- Whose perspectives should be consistently gauged from kick-off through launch? We recommend a website committee of 7-15 diverse stakeholders (depending on the size of your institution) who are committed to being involved for the entirety of the project. Most commonly, we see representation on this committee from enrollment management, marketing, information technology, academia, advancement and/or alumni relations, and student life.
- Which additional subject matter experts will need to weigh in on website content? This outer layer of input is crucial for receiving wide-ranging buy-in and content accuracy. The time commitment can be limited to several weeks, and the cross-campus spread of stakeholders should ensure the visibility of the project is established with faculty and staff in particular.
4. Conduct a website content audit
Identify the stellar content you have to work with and the not so stellar. How many pages do you currently have on your site (legacy pages are no joke on higher ed websites)? How many of those pages will come over to the new site? Which pages should be consolidated? Which pages can be deleted altogether? Which pages need to be rewritten?
Perhaps most importantly: Do you feel equipped to make these decisions using data and best practices as your guide? For example: If you’re not paying attention to the data, you could delete a web page you think is irrelevant when 500 users access that page each month from organic search results.
- If you do, fantastic! You’ll want to make a note of functionality requirements so your page template/user interface strategy is fully informed from the beginning. What’s more, you’ll need to create a redirect plan for content you wish to get rid of to avoid SEO mishaps that could result in a large dip in organic traffic post-launch. You’ll also want to factor this audit into your resourcing plan.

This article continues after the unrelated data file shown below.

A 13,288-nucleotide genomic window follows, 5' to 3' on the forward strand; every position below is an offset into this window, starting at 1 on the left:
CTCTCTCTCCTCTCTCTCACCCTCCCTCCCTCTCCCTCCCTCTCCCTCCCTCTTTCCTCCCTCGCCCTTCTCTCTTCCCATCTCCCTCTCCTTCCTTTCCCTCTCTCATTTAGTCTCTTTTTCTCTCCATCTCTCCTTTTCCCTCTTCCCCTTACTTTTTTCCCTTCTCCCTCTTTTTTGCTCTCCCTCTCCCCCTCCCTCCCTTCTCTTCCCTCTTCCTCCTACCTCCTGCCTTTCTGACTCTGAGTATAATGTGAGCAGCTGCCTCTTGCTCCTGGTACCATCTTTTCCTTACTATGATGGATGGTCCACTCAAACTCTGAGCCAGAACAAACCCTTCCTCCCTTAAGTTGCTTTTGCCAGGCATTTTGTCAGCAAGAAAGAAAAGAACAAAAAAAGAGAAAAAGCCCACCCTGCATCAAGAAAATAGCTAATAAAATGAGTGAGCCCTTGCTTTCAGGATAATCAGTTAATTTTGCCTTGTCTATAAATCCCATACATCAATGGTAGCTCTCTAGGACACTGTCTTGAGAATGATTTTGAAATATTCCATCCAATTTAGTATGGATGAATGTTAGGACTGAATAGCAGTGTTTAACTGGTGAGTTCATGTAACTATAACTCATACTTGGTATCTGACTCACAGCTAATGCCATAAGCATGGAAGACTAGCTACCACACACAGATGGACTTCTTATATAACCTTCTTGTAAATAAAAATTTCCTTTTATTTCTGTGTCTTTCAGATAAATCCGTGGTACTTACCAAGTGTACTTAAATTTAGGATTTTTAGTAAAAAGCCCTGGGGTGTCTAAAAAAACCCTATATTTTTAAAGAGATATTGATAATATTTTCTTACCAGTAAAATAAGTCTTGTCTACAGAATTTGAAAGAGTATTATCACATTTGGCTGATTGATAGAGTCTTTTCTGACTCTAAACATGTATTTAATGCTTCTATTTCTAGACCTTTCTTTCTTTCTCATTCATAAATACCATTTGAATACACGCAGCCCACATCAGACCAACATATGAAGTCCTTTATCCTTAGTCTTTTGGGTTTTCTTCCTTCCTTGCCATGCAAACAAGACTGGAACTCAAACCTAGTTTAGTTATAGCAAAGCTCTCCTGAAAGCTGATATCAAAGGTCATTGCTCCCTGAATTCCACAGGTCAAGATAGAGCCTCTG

If you don’t, find an agency partner who will tackle this step for you. Combine this step with Technical Audit and a Google Analytics Assessment of your current site and you’ll be positioned to succeed. You could even create a small project out of these three steps before tackling the full site redesign. (Pro tip: Use the data from these to demonstrate the need for an investment in a full redesign.)
5. Consider your timeline
Setting a realistic timeline—with clear milestones, buy-in moments, and adequate time for user interface and quality assurance testing—is critical for aligning expectations among the project team and institutional leadership. Do you have an institutional milestone that’s driving a preferred launch timeline? If so, what pages can be prioritized over others? Do you embrace a phased approach to get some quick(er) wins or wait until the entire site exists in its ideal state to launch? For example, you could begin the work by auditing your current site, as well as planning for and testing your plan for your new site. Once you have alignment, then move into design, image, and content development.
6. Select a Content Management System
The decision to keep your current Content Management System (CMS) or switch to a new one may not be as straightforward as it seems. Keeping your current CMS may offer cost efficiencies in the development and content migration phases. However, a switch could yield considerable gains if your current CMS doesn’t allow for adequate SEO strategies, ample development support, off-the-shelf API/plugin capabilities, or sufficient content management ease and access. As you consider long-term content management and maintenance, your CMS should be saving you time and energy. We’ve found that a CMS that enables you to take a modular approach to content strategy does just that. Fitting your entire site neatly into a firm set of page templates—and forcing you to continually fit new/refreshed content into those same templates—is a thing of the past. A flexible CMS that allows your content to change as the institution changes will make your website investment a sustainable one.